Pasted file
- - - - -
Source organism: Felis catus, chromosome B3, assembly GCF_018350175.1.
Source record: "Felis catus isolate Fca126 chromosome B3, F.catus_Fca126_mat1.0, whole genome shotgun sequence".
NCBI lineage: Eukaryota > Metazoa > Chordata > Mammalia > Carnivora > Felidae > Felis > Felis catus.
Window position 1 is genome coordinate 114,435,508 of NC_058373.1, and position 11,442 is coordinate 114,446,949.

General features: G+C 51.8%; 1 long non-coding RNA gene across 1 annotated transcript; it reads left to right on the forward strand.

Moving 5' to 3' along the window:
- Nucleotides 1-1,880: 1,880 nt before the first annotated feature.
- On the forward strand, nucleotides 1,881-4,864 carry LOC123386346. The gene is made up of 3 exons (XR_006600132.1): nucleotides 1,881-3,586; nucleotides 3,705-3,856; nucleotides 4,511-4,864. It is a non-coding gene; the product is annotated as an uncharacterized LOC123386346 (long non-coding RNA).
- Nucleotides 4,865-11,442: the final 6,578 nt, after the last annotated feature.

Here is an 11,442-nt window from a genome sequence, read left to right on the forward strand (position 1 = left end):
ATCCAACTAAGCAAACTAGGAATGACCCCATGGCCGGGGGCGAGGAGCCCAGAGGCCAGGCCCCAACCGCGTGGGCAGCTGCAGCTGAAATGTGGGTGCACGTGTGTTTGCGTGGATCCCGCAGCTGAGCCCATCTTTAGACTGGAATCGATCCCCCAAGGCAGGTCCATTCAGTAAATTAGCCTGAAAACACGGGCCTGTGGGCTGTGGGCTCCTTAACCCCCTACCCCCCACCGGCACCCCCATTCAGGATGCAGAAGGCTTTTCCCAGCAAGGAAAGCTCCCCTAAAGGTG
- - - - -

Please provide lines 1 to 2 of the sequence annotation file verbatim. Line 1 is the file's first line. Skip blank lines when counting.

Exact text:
Source organism: Felis catus, chromosome B3, assembly GCF_018350175.1.
Source record: "Felis catus isolate Fca126 chromosome B3, F.catus_Fca126_mat1.0, whole genome shotgun sequence".